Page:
There is an increase in the legalization of society, a Canadian Bar Association panel on legal aid heard yesterday. That increase means the need for lawyers across many areas that were once non-essential before have become vital now, noted criminal defence lawyer Richard Schwartz.
Legislation is vast and complex with serious distributive consequences outside of the particular proceeding for unrepresented litigants, he noted.
Schwartz was joined by West Coast Leaf’s Kasari Govender, Trish Kumpf, representing the aboriginal perspective, and Justice Susan Wishart to weigh in on the budgetary constraints plaguing legal aid at the CBA-BC-hosted A Day for Legal Aid event at the University of Victoria Sept. 26.
CBA-BC President Kerry Simons provided a short guide through the website www.weneedlegalaid.com where personal stories, news, and how to get involved in the “we need legal aid campaign” is detailed by the CBA.
The Canadian justice system has its hallmarks despite the tough government cutbacks it has recently faced. Wishart was the first to speak on the issue and commented: “Our legal system is envied around the world. . . legal aid is critical to allow all to participate in the justice system . . . real justice means fair access. We need legal aid so that everyone’s rights are protected.”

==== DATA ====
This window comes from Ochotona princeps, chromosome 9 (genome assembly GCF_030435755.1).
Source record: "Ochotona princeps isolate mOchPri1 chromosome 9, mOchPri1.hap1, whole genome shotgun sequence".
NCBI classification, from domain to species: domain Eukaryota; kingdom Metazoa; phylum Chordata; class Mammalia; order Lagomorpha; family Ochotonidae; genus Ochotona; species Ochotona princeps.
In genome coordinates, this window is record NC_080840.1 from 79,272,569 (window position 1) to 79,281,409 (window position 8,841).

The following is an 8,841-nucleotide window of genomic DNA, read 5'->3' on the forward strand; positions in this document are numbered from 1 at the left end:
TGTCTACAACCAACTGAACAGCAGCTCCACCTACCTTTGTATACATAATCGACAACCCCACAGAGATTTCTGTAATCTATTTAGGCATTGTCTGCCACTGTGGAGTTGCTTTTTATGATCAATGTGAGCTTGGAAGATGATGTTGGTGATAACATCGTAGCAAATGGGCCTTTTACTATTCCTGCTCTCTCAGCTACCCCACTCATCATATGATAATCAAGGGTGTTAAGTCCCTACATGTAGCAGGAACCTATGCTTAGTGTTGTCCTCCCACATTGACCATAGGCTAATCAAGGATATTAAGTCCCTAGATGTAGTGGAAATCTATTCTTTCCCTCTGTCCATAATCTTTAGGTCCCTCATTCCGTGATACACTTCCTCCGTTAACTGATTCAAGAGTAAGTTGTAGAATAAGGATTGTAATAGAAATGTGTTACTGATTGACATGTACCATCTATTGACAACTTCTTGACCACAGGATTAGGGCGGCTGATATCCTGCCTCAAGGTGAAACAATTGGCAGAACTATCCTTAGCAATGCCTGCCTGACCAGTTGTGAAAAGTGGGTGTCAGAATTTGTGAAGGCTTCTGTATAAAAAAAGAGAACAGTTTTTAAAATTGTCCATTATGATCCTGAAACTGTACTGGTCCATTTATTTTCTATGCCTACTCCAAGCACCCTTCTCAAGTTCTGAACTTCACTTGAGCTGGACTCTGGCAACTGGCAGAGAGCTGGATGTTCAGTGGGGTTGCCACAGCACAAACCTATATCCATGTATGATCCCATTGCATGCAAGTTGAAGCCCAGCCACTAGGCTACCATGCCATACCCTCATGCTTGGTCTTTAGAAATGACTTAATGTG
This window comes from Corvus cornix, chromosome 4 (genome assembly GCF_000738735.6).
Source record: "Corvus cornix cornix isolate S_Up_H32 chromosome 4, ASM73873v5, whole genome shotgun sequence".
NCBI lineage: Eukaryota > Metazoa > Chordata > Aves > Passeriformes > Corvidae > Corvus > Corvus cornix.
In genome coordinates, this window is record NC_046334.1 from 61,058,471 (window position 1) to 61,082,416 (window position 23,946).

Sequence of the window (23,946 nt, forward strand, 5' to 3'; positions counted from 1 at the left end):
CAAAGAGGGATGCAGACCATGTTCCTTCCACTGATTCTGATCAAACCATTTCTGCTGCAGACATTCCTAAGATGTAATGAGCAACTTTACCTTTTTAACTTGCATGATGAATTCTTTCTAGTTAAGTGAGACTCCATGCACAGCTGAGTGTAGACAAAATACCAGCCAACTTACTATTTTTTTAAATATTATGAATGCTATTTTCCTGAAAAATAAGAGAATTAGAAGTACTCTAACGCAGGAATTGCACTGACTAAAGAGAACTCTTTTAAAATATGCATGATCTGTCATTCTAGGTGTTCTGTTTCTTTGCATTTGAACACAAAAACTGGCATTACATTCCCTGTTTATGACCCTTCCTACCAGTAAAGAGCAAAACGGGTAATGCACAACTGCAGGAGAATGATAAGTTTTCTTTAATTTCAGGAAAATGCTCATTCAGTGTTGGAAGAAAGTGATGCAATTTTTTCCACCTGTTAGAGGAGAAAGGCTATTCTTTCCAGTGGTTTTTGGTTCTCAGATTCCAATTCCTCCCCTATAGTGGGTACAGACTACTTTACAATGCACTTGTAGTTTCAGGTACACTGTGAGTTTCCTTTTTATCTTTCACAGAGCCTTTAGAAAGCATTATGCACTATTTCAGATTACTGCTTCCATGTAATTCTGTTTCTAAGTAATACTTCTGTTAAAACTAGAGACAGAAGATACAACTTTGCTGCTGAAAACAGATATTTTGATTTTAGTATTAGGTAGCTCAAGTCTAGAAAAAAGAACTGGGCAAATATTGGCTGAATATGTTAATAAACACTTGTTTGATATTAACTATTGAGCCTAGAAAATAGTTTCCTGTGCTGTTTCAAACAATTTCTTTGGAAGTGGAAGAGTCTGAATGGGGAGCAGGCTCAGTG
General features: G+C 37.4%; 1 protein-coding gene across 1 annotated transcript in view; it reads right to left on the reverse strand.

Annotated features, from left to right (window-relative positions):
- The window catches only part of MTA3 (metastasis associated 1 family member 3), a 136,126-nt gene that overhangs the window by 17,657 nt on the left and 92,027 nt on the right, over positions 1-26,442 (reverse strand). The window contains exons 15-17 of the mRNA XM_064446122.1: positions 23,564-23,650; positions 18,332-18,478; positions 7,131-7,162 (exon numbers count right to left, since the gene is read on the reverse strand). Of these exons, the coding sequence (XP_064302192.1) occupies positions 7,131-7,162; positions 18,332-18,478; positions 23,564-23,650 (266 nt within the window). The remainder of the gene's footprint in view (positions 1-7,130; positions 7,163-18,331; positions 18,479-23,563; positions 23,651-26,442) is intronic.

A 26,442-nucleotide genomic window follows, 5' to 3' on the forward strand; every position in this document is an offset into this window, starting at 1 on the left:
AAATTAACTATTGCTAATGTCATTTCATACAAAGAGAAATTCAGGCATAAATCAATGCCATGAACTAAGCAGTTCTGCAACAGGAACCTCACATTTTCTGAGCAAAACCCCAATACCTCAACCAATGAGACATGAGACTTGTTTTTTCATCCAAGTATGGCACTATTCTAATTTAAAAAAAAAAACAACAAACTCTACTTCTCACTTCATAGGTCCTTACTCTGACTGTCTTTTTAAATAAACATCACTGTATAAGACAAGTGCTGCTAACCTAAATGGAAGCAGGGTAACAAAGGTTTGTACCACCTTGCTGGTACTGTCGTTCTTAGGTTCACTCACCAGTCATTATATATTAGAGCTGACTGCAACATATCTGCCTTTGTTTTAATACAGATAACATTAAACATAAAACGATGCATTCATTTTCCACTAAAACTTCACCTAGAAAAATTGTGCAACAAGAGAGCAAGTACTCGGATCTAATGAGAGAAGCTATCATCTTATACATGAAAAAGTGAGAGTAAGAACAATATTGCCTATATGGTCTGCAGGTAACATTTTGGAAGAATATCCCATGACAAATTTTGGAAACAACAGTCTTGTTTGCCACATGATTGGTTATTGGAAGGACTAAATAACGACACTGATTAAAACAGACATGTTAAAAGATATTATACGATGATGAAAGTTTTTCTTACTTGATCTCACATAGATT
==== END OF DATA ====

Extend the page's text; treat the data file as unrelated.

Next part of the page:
The panel all agreed legal aid is an essential service experiencing significant cutbacks, particular in family law, where unrepresented clients are suffering serious repercussions. The distributive consequences and costs to society created by legal problems are magnified when individuals go unrepresented.
Unfortunately, with so many other items of significance between Canadian politicians legal aid is often overlooked as a real issue. A Day for Legal Aid was established as a catalyst to change that attitude, because our revered justice system will not remain without appropriate public and government financial support.
A Day for Legal Aid engaged a breadth of legal stakeholders with the Dean of UVic law Donna Greschner, several local lawyers, former assistant deputy minister responsible for legal aid Jerry McHale, and a large representation of UVic students attending.
Ironically, the conference engaged many in the legal community engaged, but very few individuals from the general public were privy to it. Public engagement in a larger forum is the logical next step for A Day For Legal Aid, as it is the fundamental tool for political change.